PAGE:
x
Chess - Play & Learn

Chess.com

FREE - In Google Play

FREE - in Win Phone Store

VIEW
Wins For Li, Salem As Draw Fest Continues

Wins For Li, Salem As Draw Fest Continues

PeterDoggers
Feb 25, 2017, 12:00 AM 12,654 Reads 20 Comments Chess event coverage

With draws on the top seven boards in round seven, the field remains closely packed at the Grand Prix in Sharjah. On Saturday Salem Saleh won his first game and Li Chao his second.

Photo: Maria Emelianova.

"It's safety first," said commentator Viktor Bologan today, when four games ended in draws after about two hours: Ding Liren vs Hikaru Nakamura, Richard Rapport vs Levon Aronian, Maxime Vachier-Lagrave vs Dmitry Jakovenko and Shakhriyar Mamedyarov vs Ian Nepomniachtchi. The drawing percentage after seven rounds is almost 75 percent.

So why exactly is this happening? Well, for starters, the Grand Prix is all about who finishes first or second after four events, so it's more important to avoid a disaster here, than try and go for a win. Besides, it's a self-enforcing process where more draws will lead to more draws...

Four tables without players, for most of the day.

Hikaru Nakamura played 28 moves but had the luxury of using no less than 26 moves of prep to equalise against Ding. "I had prepared it a long, long time ago and I was able to remember the lines. When you're able to remember the lines things turn out very easily."

Maxime Vachier-Lagrave had won the last two games as White against the Berlin, but today he got nothing against Jakovenko. He drew after 21 moves. "I think I just played very inaccurately at some point. The whole [concept] I used was flawed. I am really not quite happy with my play today."

Shakhriyar Mamedyarov played his pet line 4.Bg5 against the Grünfeld but also didn't get an advantage and split the point as early as move 14 vs Nepomniachtchi. "It was a very bad opening. He played the ...Qb6 move and I absolutely forgot everything about this move. I don't know how to play as White. I started to think how to play for a draw."

The hand of Nakamura, playing some excellent preparation.

Paco Vallejo, who drew in 21 moves as White against Hou after the latter found an excellent defensive move, explained the drawing tendency as follows: "It's not that surprising. I think people try to use the white pieces to see what's happening in the opening. If you are lucky, you keep playing. If nothing happens a draw is fine, and you can try and keep your energy for more important moments maybe."

Asked whether the people on 50 percent might take more risks in the last two rounds, the Spanish GM replied: "Well, the problem is even if you want to take risk, nowadays chess openings are so solid. It's actually hard. You need both players to take some risk, otherwise it doesn't work."

Vallejo: "You need both players to take some risk."

There are two players who are off form in Sharjah, and Alexander Riazantsev is doing the worst. The reigning Russian Champion today lost to local hero Salem Saleh, who in fact wasn't too happy with the game, but obviously the more so with the result.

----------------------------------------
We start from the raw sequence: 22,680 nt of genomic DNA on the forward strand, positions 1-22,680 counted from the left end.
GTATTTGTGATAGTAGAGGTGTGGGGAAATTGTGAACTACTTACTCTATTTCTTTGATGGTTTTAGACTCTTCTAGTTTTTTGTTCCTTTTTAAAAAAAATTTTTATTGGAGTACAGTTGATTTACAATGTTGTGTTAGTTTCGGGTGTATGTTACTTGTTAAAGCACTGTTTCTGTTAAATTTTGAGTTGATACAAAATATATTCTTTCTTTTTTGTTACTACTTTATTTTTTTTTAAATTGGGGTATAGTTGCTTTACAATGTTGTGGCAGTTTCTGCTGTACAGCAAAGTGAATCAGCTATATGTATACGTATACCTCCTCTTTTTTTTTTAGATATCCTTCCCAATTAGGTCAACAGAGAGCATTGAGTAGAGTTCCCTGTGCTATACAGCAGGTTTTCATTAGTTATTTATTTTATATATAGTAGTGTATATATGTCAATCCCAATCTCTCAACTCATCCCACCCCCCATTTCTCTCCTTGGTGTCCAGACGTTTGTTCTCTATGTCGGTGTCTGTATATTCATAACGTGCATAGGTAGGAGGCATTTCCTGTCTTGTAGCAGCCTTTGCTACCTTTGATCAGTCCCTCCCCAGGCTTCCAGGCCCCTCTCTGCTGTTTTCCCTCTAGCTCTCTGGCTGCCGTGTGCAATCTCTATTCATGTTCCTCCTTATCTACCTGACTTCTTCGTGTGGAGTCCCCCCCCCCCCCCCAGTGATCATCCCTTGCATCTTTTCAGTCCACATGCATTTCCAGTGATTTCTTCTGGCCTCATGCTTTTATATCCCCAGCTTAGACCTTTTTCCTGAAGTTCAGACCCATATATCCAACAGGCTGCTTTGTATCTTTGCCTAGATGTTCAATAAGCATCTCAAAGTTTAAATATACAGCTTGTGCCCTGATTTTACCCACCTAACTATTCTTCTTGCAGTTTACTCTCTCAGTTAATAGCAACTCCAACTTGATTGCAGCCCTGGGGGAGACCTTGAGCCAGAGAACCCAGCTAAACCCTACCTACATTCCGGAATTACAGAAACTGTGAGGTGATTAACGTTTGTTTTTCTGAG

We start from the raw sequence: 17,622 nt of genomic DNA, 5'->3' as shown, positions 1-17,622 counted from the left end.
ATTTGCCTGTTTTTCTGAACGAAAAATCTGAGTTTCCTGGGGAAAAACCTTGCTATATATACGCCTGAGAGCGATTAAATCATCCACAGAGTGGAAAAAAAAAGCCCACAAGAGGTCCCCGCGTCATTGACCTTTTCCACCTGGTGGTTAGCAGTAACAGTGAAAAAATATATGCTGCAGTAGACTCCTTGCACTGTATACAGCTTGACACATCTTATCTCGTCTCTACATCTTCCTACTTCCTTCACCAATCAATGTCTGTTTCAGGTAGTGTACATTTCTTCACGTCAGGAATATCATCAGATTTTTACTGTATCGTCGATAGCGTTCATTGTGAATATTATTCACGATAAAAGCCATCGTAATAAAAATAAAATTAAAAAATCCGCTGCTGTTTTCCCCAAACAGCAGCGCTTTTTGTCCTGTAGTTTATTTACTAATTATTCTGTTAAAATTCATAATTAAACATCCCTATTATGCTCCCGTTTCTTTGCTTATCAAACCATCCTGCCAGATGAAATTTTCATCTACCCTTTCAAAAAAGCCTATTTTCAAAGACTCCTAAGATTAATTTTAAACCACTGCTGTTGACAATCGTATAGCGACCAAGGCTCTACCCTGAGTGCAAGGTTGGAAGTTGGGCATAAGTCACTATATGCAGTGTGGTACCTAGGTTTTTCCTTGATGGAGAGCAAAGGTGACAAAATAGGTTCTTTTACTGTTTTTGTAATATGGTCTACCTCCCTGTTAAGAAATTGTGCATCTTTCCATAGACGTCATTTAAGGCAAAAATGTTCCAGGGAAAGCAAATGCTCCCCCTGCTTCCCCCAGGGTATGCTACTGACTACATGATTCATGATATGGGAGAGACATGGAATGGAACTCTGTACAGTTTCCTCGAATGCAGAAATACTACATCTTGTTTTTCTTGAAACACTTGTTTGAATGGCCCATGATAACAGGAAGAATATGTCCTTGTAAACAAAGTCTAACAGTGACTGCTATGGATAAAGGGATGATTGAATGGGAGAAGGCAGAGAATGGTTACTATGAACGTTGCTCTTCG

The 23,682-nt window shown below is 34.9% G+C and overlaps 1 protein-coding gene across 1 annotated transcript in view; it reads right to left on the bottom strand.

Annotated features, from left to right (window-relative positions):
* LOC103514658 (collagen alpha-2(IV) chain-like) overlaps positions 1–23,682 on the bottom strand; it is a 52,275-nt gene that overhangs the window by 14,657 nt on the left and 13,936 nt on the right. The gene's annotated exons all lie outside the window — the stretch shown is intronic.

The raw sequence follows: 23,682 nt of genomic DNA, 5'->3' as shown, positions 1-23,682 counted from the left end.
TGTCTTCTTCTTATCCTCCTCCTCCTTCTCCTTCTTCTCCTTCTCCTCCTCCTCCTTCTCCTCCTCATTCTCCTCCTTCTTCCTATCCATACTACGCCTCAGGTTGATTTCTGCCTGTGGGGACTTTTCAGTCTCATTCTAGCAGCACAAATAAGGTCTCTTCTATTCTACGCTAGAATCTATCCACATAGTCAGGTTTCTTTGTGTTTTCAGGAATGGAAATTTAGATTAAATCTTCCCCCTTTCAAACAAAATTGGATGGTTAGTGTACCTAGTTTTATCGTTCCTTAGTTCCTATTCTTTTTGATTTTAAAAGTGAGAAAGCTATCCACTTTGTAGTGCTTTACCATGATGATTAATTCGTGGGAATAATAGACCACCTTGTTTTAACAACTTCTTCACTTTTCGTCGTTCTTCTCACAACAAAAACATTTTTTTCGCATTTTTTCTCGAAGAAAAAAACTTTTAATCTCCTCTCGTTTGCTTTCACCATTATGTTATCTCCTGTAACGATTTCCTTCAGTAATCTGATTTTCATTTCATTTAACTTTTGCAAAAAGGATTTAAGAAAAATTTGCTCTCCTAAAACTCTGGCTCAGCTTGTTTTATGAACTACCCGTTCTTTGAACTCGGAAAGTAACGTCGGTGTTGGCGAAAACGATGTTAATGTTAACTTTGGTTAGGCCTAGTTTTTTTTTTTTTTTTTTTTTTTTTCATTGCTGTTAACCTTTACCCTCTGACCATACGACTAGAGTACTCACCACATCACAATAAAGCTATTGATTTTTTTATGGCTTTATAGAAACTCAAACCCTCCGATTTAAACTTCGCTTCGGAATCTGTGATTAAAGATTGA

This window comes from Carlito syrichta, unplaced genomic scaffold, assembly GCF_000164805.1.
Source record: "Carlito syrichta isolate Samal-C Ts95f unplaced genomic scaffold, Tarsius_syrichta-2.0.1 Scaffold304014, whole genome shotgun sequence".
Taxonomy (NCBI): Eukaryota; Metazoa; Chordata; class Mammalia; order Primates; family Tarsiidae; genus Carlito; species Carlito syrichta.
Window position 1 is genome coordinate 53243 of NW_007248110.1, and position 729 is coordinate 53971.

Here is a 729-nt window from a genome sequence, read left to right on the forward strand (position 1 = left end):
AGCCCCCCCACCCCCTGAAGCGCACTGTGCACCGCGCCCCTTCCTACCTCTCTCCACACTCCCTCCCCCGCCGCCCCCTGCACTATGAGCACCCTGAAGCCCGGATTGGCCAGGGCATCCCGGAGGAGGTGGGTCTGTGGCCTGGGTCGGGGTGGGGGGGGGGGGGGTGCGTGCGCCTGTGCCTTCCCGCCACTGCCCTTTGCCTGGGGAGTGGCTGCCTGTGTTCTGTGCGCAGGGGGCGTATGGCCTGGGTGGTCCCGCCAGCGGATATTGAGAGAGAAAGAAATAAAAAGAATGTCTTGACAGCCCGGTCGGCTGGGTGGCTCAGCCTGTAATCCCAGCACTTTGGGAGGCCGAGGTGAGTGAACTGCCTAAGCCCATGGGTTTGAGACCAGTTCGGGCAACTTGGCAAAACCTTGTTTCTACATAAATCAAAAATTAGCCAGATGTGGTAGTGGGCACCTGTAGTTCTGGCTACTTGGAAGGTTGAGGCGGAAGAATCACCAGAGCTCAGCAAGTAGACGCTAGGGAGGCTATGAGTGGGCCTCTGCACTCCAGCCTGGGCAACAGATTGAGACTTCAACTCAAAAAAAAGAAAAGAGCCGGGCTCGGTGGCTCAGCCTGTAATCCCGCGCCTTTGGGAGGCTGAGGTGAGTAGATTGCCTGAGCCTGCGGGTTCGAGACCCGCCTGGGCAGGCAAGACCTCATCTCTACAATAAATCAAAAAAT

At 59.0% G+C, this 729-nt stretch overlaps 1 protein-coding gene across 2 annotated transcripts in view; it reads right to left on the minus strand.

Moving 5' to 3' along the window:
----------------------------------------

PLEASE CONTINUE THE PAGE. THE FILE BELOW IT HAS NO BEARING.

The agony continues for Riazantsev (click for larger version). | Photos Maria Emelianova.

Salem: "I am very happy that I won. A point is very important; maybe it will improve my play in the next two games."


A first win for Salem Saleh.

Pavel Eljanov is not having a great tournament either. Today he was much less solid than usual, and lost to Li Chao due to one very strange move.

Eljanov about his play so far: "If you're out of form anything can happen. In critical positions I play badly, that's all."

The start of Li Chao vs Pavel Eljanov.

Two more games haven't been mentioned yet, but they also ended in draws: Tomashevsky-Hammer, and Grischuk-Adams. This means that MVL and Mamedyarov are still tied for first place. Both play with the black pieces tomorrow.

Pairings for round 8:

Bo. No. Fed Name Rtg Pts. vs Pts. Fed Name Rtg No.
1 8 Nepomniachtchi Ian 2749 4 Vachier-Lagrave Maxime 2796 1
2 9 Grischuk Alexander 2742 4 Mamedyarov Shakhriyar 2766 4
3 12 Jakovenko Dmitry 2709 4 4 Adams Michael 2751 7
4 2 Aronian Levon 2785 4 Nakamura Hikaru 2785 3
5 10 Li Chao 2720 Ding Liren 2760 5
6 17 Hou Yifan 2651 Rapport Richard 2692 14
7 16 Salem A.R. Saleh 2656 3 Vallejo Pons Francisco 2709 13
8 18 Hammer Jon Ludvig 2628 3 Eljanov Pavel 2759 6
9 15 Riazantsev Alexander 2671 2 Tomashevsky Evgeny 2711 11

 

This new Grand Prix series consists of four legs. The other three tournaments will be in Moscow (in May this year), Geneva (in July) and in Palma de Mallorca (in November).

A total of 24 players are competing, with each tournament having 18 participants. The two best performing players will qualify for next year's Candidates' Tournament.

Games from TWIC.


Online Now